This article (and my knowledge about trademarks) says Generic Names can't be trademarked. So my question is about the genericity of a name and the probability of getting it trademarked.

I own a generic domain name with .com since 2010 but lately found that another person is using the .co.uk tld of the same domain since 2016 for a website and doing business. I am planning to develop on my domain.

The domain name looks something like freecupcakes.com (just symbolic but not about cupcakes) and another party use the domain freecupcakes.co.uk.

my observations about the other person's business are.

  1. They are using it since 2016
  2. They don't have trademark registerd but a company with the same name in UK

So my questions are,.

  1. Can I use proceed building the business with my domain which I own from 2010?
  2. Can I register a company with the same name in another location not in UK/Europe?
  3. Can this type of name be ever trademarked?
  4. Can the other person using the same business name ever trademark this name?

1 Answer 1

  1. Yes. You can build your business with that.

  2. Yes. Also, a trademark is not a trade name and vice versa. This is a common mistake. A trademark is a brand affixed to some kind of product. A trade name is the name of a business. They are not the same things. The fact that you have a business with a particular trade name does not mean that you necessarily have a trademark in that name. You do not necessarily need to have a trademark in your trade name and often you can't because it is not a branding of your product.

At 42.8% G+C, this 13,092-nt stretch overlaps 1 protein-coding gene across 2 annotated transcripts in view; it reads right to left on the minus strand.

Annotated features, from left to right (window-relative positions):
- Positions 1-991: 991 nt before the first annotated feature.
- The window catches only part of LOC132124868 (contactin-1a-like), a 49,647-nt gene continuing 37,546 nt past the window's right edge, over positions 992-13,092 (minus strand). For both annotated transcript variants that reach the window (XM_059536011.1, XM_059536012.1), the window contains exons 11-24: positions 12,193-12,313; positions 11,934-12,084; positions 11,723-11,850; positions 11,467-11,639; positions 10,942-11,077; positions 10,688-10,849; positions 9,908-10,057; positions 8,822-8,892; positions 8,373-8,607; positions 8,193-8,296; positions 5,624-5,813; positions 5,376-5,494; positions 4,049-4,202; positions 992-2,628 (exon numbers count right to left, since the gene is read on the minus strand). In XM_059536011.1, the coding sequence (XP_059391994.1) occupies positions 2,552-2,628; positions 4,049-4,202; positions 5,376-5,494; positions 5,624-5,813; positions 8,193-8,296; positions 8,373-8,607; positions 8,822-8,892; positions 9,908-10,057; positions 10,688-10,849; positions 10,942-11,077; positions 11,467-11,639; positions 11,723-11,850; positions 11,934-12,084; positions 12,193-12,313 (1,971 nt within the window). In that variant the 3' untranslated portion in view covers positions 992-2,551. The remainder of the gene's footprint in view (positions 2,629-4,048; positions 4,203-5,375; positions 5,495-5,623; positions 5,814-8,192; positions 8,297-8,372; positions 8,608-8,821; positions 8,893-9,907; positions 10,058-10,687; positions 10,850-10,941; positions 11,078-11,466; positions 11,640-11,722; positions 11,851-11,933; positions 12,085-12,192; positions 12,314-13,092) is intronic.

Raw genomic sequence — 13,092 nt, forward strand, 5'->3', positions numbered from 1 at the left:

3. Probably not. Certainly, you cannot get a principle register trademark for this. You could file a state trademark registration if you sell it in a U.S. second or perhaps a supplemental trademark registration, which don't necessarily give you legal rights, but do conclusively establish that you were using the mark in a particular place from a particular time which would discourage anyone else from trying to get a trademark of their own and oust you from using yours. Sometimes trademark examiners are lazy and let generic marks get registered even though they shouldn't.

  4. Hard to say. They shouldn't be able to get a trademark in the U.S. on that basis, but the quality of trademark examination varies from country to country, and from examiner to examiner. Every once in a while I see an approved registration for a mark that should totally be disqualified and I shrug my shoulders and ask myself why I always clear a clear "no" from the PTO when I try to submit a mark like that and somehow the bozo who submitted that mark got it approved when it should be clearly ineligible for registration - for example, "Palisade Red" for red wine made in Palisade, Colorado. A lesser level of trademark registration such as a state trademark or a supplemental register mark discourages an otherwise lenient examiner from approving an already dubious mark and strengthen your case if you ever need to seek to have their mark cancelled.

  • @Marty Because it is a generic name.
    – ohwilleke
    Feb 24, 2017 at 18:50

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